Film Review: It’s a Funny Kind of Story

It’s a Funny Kind of Story adds sprinklings of comedy to what is a very serious subject matter. Although the film is upbeat in tone, the message it sends is a little troubling.

Depressed and contemplating suicide, teenager Craig checks himself into a psychiatric ward. During his short stay at hospital, Craig meets an array of adults and teens that have a profound effect on his way of thinking…

It’s a Funny Kind of Story strikes a balance between drama and comedy that works most of the time. The humour is slight, but effective in breaking the tension of the more serious scenes that precede and follow. The film features a number of flashbacks and imaginary sequences, most of which work well. The scenes that feature Craig’s family illustrate the roots of his neurosis, although there are no real negative portrayals in the film.

It’s a Funny Kind of Story conveys a rather disconcerting message, with regards to mental illness. Craig’s problems are very relatable; he is a teenage boys who suffers with anxiety over girls and stresses about his future. During his stay in hospital, he realises how lucky he is to have the support of his family and friends. Whilst his appreciation for the many positives in his life is commendable, this quick fix depiction is troubling. Depression is an illness, and as such is unlikely to be cured that quickly and easily. Craig is depressed to the point of wanting to commit suicide, but after making a few friends and finding a love interest he appears happy and content.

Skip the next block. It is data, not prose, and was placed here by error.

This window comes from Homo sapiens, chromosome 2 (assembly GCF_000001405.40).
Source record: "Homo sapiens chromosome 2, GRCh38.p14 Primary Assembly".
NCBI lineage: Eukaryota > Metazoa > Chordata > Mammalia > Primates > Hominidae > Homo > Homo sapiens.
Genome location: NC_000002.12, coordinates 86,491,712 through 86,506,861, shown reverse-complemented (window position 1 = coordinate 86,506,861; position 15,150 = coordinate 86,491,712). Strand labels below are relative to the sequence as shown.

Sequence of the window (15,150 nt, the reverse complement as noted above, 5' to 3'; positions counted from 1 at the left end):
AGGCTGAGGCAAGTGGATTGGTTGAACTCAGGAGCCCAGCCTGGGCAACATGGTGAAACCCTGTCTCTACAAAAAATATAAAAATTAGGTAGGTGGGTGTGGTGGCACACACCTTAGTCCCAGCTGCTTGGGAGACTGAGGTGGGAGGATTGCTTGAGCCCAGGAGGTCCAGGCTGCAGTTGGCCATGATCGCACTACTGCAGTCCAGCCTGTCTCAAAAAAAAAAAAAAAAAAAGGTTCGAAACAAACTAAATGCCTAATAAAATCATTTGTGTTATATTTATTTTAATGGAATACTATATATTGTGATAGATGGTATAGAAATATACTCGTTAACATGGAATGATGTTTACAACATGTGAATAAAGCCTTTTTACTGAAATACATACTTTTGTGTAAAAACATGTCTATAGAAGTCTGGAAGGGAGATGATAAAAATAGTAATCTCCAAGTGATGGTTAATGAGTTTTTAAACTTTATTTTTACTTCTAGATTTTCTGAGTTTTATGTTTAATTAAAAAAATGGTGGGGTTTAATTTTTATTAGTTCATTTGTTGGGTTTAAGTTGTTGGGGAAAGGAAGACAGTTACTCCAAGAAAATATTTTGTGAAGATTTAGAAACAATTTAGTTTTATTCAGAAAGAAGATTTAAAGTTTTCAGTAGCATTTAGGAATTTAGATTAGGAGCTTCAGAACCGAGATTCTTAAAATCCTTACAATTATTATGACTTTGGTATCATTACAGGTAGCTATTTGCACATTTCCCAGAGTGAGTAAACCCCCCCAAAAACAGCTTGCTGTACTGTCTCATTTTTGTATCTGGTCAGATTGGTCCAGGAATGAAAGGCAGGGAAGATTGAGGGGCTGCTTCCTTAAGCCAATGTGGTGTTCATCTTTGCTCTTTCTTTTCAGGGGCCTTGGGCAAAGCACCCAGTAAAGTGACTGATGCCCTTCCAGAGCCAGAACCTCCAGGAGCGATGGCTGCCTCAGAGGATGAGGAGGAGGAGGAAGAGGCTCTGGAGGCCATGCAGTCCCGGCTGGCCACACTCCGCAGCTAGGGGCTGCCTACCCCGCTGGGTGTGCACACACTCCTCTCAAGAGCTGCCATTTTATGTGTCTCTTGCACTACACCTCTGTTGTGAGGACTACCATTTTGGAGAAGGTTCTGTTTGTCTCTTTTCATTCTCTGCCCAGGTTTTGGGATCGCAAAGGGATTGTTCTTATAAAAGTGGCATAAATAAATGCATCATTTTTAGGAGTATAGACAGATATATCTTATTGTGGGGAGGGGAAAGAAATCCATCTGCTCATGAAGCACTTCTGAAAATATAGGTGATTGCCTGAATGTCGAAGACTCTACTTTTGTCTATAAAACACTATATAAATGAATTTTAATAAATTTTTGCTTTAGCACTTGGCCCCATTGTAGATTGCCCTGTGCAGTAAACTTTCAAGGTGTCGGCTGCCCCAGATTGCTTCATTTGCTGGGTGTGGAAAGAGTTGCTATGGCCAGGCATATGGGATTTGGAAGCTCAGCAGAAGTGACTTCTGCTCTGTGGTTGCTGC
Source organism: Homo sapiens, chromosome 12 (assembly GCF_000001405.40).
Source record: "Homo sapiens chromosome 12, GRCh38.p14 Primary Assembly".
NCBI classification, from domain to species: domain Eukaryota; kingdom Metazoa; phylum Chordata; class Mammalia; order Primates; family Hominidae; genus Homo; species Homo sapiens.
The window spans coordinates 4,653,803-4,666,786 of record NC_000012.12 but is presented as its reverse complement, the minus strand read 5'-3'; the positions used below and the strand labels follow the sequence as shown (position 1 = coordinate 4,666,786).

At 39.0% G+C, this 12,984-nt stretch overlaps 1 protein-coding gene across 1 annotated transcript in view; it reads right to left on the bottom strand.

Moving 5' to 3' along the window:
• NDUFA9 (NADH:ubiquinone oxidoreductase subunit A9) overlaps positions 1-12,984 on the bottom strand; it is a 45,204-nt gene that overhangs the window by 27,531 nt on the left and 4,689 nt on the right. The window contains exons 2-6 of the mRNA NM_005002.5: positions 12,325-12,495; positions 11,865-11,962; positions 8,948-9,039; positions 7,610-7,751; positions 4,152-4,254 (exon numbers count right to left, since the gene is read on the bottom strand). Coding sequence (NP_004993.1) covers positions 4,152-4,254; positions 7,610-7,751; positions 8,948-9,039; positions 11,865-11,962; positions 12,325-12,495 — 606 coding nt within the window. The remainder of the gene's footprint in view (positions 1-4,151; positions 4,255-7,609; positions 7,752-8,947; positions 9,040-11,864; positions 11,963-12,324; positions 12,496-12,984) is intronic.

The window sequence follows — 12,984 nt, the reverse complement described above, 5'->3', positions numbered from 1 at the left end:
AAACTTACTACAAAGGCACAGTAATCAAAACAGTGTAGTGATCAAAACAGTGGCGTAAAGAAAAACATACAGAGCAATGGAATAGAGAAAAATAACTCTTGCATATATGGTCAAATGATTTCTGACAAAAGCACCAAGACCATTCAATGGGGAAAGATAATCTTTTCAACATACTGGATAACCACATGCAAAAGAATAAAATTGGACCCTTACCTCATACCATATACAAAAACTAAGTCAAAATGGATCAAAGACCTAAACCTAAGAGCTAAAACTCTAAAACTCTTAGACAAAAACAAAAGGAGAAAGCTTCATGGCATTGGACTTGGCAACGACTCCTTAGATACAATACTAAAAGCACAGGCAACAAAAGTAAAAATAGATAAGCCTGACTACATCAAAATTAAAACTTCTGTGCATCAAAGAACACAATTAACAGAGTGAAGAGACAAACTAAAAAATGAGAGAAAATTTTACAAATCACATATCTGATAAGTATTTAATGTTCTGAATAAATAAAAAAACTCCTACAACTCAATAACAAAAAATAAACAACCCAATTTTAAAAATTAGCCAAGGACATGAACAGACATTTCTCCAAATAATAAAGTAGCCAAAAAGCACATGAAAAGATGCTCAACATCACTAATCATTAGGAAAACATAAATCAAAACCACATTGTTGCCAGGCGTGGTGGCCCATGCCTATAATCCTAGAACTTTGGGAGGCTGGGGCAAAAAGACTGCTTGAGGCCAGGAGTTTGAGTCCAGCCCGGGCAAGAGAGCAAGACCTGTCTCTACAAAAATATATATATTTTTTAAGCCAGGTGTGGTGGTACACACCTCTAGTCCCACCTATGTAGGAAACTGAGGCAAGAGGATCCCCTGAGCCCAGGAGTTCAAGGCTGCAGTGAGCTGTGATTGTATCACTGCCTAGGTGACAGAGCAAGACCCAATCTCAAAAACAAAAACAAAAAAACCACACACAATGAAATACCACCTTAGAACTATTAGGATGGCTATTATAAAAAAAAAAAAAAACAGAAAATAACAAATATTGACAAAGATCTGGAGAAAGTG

On the one hand, this suggests that a serious condition can be simply rectified by making some new friends and finding a girlfriend. On the other hand, if Craig’s malaise is less serious, It’s a Funny Kind of Story indulges teen angst by positioning it among very serious mental illnesses. Furthermore, the film offers a rather skewered vision of mental health. Although It’s a Funny Kind of Story presents people with an array of issues, most of the characters seemed to be helped by Craig during his brief stay. Craig appears to have a healing power for those who have suffered with serious issues for years, a power that surpasses that of the medical professionals. It’s a Funny Kind of Story attempts to reduce the stigma of depression, but generates some disconcerting issues as a result.

Keir Gilchrist is convincing as Craig, effecting relaying the character’s strengths and weaknesses. Zach Galifianakis offers a strong performance as Bobby, a deeper and more serious character than the oddballs he is associated with. Emma Roberts is bright as Noelle, making the best of a rather one-dimensional role.

It’s a Funny Kind of Story is an interesting watch. However, the surface feel-good atmosphere is negating by some troubling representations of serious issues.